The Regulation of Cryptocurrencies from Disintermediation to Reintermediation

The development of cryptocurrencies such as Bitcoin has posed new regulatory and government control problems. Disintermediation is a significant issue. It is often said that the open and decentralized character of cryptocurrencies would result in the abolition of intermediaries and the capacity of governments to control the network. Brito, Shadab, and Castillo (2014) believe that a peer-to-peer system such as Bitcoin may remove intermediaries without eroding the underlying behavior. So visit to remove intermediaries. Symmetric encryption claim in their Statement of Bitcoin’s Freedom that Cryptocurrency does not accommodate to existing power structures; it seeks to abolish them. Controlling information will be prohibitively expensive in a society without intermediaries and just dispersed consumers.

Internet and the Disintermediation Myth

In this regard, cryptocurrencies extend the line of cyber-libertarianism thought that dates back to John Perry Barlow’s 1996 Declaration of Cyberspace’s Independence. However, as the internet’s growth progressed, it became clear that intermediaries are required to fulfill economic and social tasks, and they may be regulated. In the early years of the worldwide web, some conventional intermediate functions were reduced in electronic marketplaces. New intermediate roles have developed, with the most critical being the aggregation of digital information, the provision of trust connections, and the maintenance of market integrity. The development of networking did not remove intermediates; somewhat, it altered their nature.

As a result, a distinguishing feature of the internet is the introduction of middlemen into conversations and transactions between third parties. Governments can effectively regulate a decentralized network by focusing on intermediaries.

The Equivalence of Internet and Cryptocurrencies  

In two critical ways, cryptocurrencies are analogous to the internet. At begin, cryptocurrencies are decentralized information networks. Money has a technical purpose in the literature of financial theory acting as a mnemonic mechanism for economic transaction. Cryptocurrencies, which enable the sale of digital tokens and the writing to a public ledger, are a practical implementation of this helpful theory of money. Second, bitcoins are a source of abundant energy. As with the internet, they are protocols that enable the development of new financial applications. These parallels have prompted some practitioners to coin the phrase internet of value to refer to cryptocurrencies, complementing today’s internet of information.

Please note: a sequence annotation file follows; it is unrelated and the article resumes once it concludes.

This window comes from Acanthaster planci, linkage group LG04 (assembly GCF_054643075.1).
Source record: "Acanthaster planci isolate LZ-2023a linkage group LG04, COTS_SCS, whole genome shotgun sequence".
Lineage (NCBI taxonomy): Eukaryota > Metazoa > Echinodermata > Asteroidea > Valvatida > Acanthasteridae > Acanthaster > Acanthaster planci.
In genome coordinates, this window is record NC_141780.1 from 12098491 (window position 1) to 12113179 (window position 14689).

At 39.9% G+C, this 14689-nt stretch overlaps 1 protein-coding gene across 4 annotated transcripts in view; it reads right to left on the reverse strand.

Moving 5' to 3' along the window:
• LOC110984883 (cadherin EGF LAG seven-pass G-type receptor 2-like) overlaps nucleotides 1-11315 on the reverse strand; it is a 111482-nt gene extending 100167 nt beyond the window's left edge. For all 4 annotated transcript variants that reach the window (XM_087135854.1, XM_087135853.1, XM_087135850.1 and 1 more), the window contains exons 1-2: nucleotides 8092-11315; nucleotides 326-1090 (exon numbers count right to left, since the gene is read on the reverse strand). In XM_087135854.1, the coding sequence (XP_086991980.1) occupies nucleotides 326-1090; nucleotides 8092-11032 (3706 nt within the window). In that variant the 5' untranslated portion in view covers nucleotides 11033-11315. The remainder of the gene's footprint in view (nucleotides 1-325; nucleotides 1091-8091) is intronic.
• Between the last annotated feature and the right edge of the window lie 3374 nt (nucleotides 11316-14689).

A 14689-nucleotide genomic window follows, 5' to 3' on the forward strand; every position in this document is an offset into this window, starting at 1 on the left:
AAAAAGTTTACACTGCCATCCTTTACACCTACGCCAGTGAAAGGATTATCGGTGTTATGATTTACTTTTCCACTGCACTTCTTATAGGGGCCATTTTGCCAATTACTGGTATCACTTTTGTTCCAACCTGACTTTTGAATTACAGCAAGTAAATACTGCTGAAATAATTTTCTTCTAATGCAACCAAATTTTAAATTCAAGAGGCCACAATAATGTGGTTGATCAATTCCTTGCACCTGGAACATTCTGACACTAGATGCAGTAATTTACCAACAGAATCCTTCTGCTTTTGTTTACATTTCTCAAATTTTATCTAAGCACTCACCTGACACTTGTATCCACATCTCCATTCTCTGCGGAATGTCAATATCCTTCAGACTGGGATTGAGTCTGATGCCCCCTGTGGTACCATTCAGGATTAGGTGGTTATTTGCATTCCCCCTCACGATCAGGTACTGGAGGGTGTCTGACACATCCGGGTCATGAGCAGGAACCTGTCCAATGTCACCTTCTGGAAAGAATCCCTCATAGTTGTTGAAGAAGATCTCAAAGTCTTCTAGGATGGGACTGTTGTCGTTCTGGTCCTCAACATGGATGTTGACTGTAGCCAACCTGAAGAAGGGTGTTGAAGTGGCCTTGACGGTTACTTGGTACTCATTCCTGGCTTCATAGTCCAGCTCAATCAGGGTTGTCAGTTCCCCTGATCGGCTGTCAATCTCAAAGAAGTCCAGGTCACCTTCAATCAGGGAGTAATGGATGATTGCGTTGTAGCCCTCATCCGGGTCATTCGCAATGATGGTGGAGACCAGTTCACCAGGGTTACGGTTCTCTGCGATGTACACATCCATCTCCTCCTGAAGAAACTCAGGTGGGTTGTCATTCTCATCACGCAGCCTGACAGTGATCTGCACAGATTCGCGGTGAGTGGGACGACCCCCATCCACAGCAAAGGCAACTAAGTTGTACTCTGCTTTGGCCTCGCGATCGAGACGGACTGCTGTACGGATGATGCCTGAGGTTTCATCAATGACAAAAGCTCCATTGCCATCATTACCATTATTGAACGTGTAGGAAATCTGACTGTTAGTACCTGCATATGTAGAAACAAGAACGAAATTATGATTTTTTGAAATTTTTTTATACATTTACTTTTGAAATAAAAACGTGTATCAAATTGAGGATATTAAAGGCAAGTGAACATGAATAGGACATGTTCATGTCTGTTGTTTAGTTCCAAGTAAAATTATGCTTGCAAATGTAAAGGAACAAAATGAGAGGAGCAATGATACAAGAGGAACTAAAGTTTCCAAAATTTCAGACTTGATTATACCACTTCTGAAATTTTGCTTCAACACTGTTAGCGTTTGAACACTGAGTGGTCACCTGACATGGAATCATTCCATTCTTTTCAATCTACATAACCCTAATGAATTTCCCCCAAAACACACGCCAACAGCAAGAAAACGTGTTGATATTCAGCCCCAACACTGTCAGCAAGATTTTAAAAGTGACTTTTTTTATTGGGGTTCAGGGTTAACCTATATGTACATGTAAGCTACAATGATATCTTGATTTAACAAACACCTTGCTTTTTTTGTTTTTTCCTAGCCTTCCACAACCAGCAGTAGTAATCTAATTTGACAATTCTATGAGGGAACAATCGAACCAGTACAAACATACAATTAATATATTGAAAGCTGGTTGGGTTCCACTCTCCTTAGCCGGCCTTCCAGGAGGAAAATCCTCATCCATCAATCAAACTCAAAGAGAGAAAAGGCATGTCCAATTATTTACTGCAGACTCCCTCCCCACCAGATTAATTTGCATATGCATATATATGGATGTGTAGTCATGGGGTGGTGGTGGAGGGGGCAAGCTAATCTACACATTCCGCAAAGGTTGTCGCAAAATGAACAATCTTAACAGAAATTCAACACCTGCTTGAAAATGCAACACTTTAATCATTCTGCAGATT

They will follow a similar growth path of intermediation by the similarities between cryptocurrencies and the internet. By definition, information networks are bidirectional marketplaces, necessitating the establishment of intermediaries capable of supplying both sides of the market. This is exacerbated by the fact that middlemen are required to overcome the market power and capital requirements inherent in traditional economic models, even if virtual currencies are much superior. While the unique nature of digital currencies guarantees a complex and unpredictable environment for the development of new intermediaries, disruptive technologies and productivity improvements will eventually result in aggregation and bureaucracy.

Cryptocurrencies are now in a silent period of reintermediation: the fundamental innovations (internet, cryptography, and blockchain) have been created, but they have not yet been wholly integrated into mainstream social and economic activities. To do this, intermediaries will be made throughout time as a result of market forces.

Reintermediation of Cryptocurrencies and Policy Choices

Among the services offered are trading platforms, payment gateway services, integrators, processing pools, and payment systems. This is the logic of economics and networks at work. As Mallard, Méadel, and Musiani (2014) demonstrate, even in decentralized networks where all peers are created equal, disparities in participation, technical expertise, and available resources will manifest. Trust will naturally flow toward more significant nodes in the network, structurally speaking.

This intermediation process will provide many opportunities for regulatory monitoring. These new intermediates may be susceptible to conventional intermediary control techniques. While a centralized cryptocurrency sector would ease government control, it must be weighed against internet innovation and commercial endeavors. Cryptocurrencies result from the merger of the financial and software industries and will wreak havoc on the highly protected banking industry.

Regulatory decisions will influence the rate at which this transition occurs. Numerous new innovators and entrants are internet intermediaries, unencumbered by bank legacies and more adept at radical, rather than gradual, innovation. They lack, on the other hand, specialized financial and regulatory knowledge. In this environment, regulators’ responsibilities extend well beyond prudential supervision of the current institutional architecture. It should be about maximizing the use of technology to benefit the actual economy. The critical issue is whether they can establish a forward-thinking system that provides sufficient supervision of new participants while still allowing for innovation.

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